The government claims to be concerned about the risk of recidivism and a return to felonious activities after leaving prison, arguing that many criminals become trapped in a criminal lifestyle. Is this truly how it works, though, or are former felons instead forced into it by the restrictions on their activities created by the government? Because herein lies an important question, and one that should be playing a bigger role in policy when it comes to the handling of the justice system, prison programs, and felons who have served their time and left prison.

One might reasonably argue that if a sentence has been completed, that former felon’s time is done, and that person doesn’t owe anything else to society. That, in fact, the individual might benefit from social support while adjusting to the outside world, including access to food stamps, housing support, drug and alcohol treatment programmes, job training, and other reintegration tools. With that support, the ex-felon is less likely to return to criminal activity, because there’s a network in place to create a secure place for developing better life habits and patterns.

When, however, no support is provided to someone who leaves prison, especially if that person has been incarcerated for a decade or longer, it creates a very different and difficult situation. The ex-felon may have unstable relationships with people on the outside, no personal safety net, and difficulty accessing support due to the criminal past that will come up on background checks and in job interviews and consultations with programme providers. Consequently, fewer and fewer options become available, pushing the ex-felon into a corner and leaving few choices.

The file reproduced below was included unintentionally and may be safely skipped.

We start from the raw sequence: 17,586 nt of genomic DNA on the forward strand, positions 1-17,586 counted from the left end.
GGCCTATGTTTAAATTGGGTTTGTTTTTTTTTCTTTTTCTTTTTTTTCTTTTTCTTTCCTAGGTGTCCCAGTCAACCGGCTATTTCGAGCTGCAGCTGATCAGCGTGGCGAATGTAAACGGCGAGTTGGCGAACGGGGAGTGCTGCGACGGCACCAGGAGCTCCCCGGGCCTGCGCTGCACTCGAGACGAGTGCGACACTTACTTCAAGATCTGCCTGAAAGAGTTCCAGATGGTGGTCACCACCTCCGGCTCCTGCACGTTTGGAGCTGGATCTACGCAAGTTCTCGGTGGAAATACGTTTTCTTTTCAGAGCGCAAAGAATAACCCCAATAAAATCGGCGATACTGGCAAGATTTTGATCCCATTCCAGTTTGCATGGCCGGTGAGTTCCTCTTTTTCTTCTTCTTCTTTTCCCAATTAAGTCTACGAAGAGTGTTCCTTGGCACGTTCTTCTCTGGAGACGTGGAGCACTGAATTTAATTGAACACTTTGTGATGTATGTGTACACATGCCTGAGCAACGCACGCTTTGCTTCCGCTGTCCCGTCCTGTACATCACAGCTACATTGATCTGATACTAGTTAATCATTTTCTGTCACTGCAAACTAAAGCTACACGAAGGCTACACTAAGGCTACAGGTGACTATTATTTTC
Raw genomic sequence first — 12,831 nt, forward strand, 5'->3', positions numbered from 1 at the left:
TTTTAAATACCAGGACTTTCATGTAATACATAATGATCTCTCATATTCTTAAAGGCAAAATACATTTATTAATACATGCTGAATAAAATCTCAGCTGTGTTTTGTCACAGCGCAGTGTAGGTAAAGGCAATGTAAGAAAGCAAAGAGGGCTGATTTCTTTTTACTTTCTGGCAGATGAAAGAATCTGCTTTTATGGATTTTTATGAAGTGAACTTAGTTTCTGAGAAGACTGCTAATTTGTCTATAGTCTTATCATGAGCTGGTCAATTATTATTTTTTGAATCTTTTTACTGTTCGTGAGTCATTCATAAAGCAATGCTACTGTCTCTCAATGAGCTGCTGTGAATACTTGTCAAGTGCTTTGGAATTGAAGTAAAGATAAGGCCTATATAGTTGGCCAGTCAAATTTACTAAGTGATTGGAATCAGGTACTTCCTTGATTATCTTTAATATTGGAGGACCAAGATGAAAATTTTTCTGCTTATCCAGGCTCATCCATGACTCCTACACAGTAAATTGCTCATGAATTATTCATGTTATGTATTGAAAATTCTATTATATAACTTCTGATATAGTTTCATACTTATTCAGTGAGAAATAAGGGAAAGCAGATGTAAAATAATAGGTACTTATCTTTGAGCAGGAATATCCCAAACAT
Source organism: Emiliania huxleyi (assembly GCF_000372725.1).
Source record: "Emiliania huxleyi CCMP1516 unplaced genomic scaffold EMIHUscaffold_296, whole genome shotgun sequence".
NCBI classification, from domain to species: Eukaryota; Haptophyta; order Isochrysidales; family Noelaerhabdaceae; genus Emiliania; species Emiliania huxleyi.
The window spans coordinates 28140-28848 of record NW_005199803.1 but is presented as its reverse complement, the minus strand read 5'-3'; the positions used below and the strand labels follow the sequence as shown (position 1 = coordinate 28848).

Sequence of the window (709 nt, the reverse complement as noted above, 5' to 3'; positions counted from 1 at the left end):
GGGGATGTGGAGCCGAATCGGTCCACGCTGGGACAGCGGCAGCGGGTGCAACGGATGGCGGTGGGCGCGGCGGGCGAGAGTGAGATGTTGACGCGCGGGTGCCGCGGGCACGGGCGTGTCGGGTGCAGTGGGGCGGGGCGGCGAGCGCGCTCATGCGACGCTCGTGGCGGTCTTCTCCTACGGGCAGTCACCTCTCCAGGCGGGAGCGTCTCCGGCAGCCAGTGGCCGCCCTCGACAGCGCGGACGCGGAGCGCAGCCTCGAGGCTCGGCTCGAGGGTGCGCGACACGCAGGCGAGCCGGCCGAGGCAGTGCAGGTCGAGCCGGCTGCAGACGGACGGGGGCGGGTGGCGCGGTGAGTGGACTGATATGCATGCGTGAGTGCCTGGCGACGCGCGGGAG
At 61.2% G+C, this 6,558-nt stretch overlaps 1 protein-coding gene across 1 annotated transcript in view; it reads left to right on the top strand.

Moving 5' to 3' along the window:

That the state should continue to play shocked and appalled at recidivism rates is revolting in the face of evidence that people who are not provided with social support have few other choices. When your employment and housing options are limited by the marks against your names, what do you turn to? That which you know becomes appealing, especially when you feel powerless in the face of a system that denies you the right to participate; you can’t vote, you can’t engage directly with the supposed democracy you live in, and you can’t even get help eating healthy food that nourishes you and helps you sustain long-term life changes.

Where’s the social benefit in denying social programmes to felons? In the long term, it’s actually rather costly, as recidivism leads to more time in the justice system and more expenses for society. Neglecting ex-felons certainly doesn’t serve as a deterrence system for people considering criminal activity, because they’re already aware of their decreased social status and the way in which they are viewed by society. Pushing felons into unsustainable systems arguably makes society unsafer, endangering not just people exiting the prison system but also the people around them.

When will the United States be ready to make some serious decisions about the way in which it administers justice? Does it want to continue using a retributive system that contributes substantial harm and expense to society, or would it like to transition to a harm reduction model focused on addressing the root causes of crime?